On June 17, 2010, the U.S. Supreme Court ruled that the National Labor Relations Board does not have the authority to act with fewer than three sitting board members, calling into question a slew of past decisions. (The case is New Process Steel v. NLRB, No. 08-1457.)

Between January 1, 2008, and March 27, 2010, the NLRB had only two board members.  In that time, it issued nearly 600 decisions. The Supreme Court's ruling casts doubt on the validity of those decisions.

 It is not known how many of those nearly 600 decisions may need to be re-reviewed because of the Supreme Court's ruling. Any cases that do require re-review will add to the NLRB's caseload, and delays in adjudicating current cases are likely.

The NLRB currently has four members, following President Obama’s recess appointments of Craig Becker and Mark Pearce in March 2010. Three of the NLRB’s four current members are Democrats, and one is a Republican. One seat remains vacant.

What Should Employers Do?

In light of the Supreme Court's ruling, employers should review any NLRB decisions in which they were involved between January 1, 2008, and March 27, 2010, to determine if a re-review of the case is warranted. Secondly, employers with cases pending before the NLRB, or employers that are anticipating cases being filed with the NLRB in the near future, should expect those cases to take longer than usual to be addressed.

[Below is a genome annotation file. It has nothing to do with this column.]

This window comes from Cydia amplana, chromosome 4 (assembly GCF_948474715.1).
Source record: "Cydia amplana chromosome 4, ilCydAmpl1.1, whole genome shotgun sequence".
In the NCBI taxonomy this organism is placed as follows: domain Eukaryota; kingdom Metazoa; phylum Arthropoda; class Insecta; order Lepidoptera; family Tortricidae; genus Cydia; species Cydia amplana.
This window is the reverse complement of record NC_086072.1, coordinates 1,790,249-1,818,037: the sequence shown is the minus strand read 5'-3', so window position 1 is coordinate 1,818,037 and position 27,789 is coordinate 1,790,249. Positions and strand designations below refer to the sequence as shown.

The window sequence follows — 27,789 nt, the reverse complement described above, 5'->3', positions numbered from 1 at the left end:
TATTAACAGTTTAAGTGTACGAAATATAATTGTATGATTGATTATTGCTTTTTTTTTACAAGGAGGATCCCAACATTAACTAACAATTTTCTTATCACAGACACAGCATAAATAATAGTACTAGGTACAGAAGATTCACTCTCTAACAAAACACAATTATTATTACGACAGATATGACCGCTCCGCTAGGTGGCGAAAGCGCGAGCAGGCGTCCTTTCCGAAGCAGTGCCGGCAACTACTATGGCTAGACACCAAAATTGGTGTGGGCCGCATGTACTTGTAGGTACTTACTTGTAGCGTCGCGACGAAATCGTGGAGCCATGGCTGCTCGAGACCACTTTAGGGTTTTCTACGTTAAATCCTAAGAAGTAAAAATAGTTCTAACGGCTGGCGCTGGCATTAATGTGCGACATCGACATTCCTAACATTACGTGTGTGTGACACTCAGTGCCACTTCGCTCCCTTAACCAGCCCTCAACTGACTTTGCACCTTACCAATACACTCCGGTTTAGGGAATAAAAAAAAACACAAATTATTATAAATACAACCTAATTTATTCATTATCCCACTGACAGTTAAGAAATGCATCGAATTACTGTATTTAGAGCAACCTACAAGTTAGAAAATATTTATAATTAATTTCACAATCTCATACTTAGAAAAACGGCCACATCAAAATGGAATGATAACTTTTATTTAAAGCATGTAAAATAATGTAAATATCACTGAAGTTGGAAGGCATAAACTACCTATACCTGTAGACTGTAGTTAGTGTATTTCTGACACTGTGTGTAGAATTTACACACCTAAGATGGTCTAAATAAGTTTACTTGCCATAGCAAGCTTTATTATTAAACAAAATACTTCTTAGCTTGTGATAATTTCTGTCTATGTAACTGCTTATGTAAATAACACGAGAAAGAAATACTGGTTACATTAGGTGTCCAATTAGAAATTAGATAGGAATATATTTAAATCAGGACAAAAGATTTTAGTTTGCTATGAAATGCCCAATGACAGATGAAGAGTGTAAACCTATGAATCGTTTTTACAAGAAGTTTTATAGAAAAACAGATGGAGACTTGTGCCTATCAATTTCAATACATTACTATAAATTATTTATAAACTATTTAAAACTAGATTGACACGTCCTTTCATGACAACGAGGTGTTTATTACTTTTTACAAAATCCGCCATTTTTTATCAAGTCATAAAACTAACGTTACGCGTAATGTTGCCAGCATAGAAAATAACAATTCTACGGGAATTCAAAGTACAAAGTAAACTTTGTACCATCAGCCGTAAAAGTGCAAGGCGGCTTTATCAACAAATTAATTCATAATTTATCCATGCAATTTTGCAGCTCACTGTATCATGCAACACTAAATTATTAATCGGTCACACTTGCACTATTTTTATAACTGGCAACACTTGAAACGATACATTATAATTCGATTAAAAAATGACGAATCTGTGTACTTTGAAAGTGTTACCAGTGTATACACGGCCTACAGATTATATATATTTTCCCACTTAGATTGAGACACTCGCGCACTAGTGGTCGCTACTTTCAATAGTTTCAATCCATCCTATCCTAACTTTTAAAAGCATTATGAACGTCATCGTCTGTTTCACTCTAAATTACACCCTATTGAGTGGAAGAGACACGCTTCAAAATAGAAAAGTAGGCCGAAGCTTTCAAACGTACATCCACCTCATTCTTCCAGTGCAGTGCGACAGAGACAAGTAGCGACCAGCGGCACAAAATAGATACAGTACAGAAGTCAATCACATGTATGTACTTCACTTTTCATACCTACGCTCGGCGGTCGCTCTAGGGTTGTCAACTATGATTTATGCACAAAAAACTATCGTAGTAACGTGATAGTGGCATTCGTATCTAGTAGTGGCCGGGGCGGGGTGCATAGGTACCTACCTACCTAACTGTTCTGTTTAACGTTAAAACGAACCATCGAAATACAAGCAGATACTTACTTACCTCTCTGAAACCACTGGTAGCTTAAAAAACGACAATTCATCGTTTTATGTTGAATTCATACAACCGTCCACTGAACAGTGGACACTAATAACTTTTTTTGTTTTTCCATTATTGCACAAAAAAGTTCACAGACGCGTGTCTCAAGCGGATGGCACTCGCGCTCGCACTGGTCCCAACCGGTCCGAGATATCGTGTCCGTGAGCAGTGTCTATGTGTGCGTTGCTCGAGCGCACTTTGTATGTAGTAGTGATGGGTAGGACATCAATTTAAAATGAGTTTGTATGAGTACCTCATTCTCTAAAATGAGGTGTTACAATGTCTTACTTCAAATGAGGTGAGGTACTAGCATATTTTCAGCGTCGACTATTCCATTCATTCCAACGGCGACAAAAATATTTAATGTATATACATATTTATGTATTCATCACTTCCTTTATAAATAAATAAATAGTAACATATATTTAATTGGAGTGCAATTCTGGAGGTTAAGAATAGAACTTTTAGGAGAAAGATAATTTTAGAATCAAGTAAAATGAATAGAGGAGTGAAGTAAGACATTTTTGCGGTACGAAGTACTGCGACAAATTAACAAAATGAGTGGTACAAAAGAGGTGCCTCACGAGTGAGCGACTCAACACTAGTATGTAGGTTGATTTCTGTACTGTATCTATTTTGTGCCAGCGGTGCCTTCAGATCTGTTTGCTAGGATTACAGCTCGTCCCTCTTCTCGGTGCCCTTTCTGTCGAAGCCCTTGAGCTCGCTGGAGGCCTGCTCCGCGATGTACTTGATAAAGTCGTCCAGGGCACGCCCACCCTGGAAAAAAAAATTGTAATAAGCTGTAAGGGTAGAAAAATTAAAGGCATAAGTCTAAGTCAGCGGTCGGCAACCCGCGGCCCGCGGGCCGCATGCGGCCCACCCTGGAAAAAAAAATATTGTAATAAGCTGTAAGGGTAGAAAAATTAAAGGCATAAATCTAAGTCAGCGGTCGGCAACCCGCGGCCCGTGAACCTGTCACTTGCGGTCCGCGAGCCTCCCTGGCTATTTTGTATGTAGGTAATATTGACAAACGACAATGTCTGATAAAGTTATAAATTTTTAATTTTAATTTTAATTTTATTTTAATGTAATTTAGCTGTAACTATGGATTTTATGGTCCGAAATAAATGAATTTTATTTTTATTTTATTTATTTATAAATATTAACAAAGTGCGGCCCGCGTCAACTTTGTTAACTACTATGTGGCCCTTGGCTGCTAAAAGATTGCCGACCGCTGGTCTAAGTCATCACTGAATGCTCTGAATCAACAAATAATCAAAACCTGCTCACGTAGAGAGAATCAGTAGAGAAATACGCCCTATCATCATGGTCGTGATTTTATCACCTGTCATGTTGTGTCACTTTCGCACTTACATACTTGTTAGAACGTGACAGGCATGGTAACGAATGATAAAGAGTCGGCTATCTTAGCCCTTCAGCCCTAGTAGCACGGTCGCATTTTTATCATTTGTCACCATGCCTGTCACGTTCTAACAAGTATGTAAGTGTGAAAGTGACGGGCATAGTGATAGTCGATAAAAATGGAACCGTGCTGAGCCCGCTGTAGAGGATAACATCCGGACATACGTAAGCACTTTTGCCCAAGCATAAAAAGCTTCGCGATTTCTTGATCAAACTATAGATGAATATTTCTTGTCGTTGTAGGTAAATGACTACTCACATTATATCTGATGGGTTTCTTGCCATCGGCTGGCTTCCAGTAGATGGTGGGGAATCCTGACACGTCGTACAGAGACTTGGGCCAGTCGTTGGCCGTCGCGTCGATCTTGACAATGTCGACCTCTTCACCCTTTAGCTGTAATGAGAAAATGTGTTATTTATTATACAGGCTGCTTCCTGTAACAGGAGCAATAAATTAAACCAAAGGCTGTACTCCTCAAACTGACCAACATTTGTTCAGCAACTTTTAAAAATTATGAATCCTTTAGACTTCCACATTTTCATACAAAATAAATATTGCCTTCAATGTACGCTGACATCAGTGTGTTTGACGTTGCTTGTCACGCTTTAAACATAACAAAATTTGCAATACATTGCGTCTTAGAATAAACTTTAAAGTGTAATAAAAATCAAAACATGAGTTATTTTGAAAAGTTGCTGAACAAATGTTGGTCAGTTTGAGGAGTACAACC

If you have questions about the Supreme Court's ruling or how it may affect your organization, or if you have any other labor- and employment-related questions, please contact Brian D. Pedrow at 215.864.8108 or pedrow@ballardspahr.com or any other member of the firm’s Labor and Employment Group.

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